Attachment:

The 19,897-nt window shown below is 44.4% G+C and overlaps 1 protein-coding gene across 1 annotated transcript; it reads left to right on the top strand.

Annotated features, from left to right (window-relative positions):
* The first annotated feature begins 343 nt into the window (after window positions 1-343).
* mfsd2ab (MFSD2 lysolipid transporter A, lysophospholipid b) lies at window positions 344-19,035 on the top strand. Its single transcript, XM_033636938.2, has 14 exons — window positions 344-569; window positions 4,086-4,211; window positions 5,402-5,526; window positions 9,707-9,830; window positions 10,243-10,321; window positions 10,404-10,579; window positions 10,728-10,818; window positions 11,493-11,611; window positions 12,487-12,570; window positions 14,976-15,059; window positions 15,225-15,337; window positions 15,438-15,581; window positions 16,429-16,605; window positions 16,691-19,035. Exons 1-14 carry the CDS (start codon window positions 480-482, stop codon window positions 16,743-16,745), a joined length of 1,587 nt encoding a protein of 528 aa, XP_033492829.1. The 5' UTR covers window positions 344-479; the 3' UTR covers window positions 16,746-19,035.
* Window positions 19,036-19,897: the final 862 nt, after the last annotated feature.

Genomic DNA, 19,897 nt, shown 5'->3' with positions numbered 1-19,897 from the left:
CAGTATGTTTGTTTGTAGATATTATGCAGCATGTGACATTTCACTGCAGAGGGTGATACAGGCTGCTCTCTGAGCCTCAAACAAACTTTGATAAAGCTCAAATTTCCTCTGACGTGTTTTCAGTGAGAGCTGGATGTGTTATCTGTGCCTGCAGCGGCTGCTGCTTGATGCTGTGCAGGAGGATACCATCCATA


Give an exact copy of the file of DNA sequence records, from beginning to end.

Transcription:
The 19,897-nt window shown below is 44.4% G+C and overlaps 1 protein-coding gene across 1 annotated transcript; it reads left to right on the top strand.

Annotated features, from left to right (window-relative positions):
* The first annotated feature begins 343 nt into the window (after window positions 1-343).
* mfsd2ab (MFSD2 lysolipid transporter A, lysophospholipid b) lies at window positions 344-19,035 on the top strand. Its single transcript, XM_033636938.2, has 14 exons — window positions 344-569; window positions 4,086-4,211; window positions 5,402-5,526; window positions 9,707-9,830; window positions 10,243-10,321; window positions 10,404-10,579; window positions 10,728-10,818; window positions 11,493-11,611; window positions 12,487-12,570; window positions 14,976-15,059; window positions 15,225-15,337; window positions 15,438-15,581; window positions 16,429-16,605; window positions 16,691-19,035. Exons 1-14 carry the CDS (start codon window positions 480-482, stop codon window positions 16,743-16,745), a joined length of 1,587 nt encoding a protein of 528 aa, XP_033492829.1. The 5' UTR covers window positions 344-479; the 3' UTR covers window positions 16,746-19,035.
* Window positions 19,036-19,897: the final 862 nt, after the last annotated feature.

Genomic DNA, 19,897 nt, shown 5'->3' with positions numbered 1-19,897 from the left:
CAGTATGTTTGTTTGTAGATATTATGCAGCATGTGACATTTCACTGCAGAGGGTGATACAGGCTGCTCTCTGAGCCTCAAACAAACTTTGATAAAGCTCAAATTTCCTCTGACGTGTTTTCAGTGAGAGCTGGATGTGTTATCTGTGCCTGCAGCGGCTGCTGCTTGATGCTGTGCAGGAGGATACCATCCATA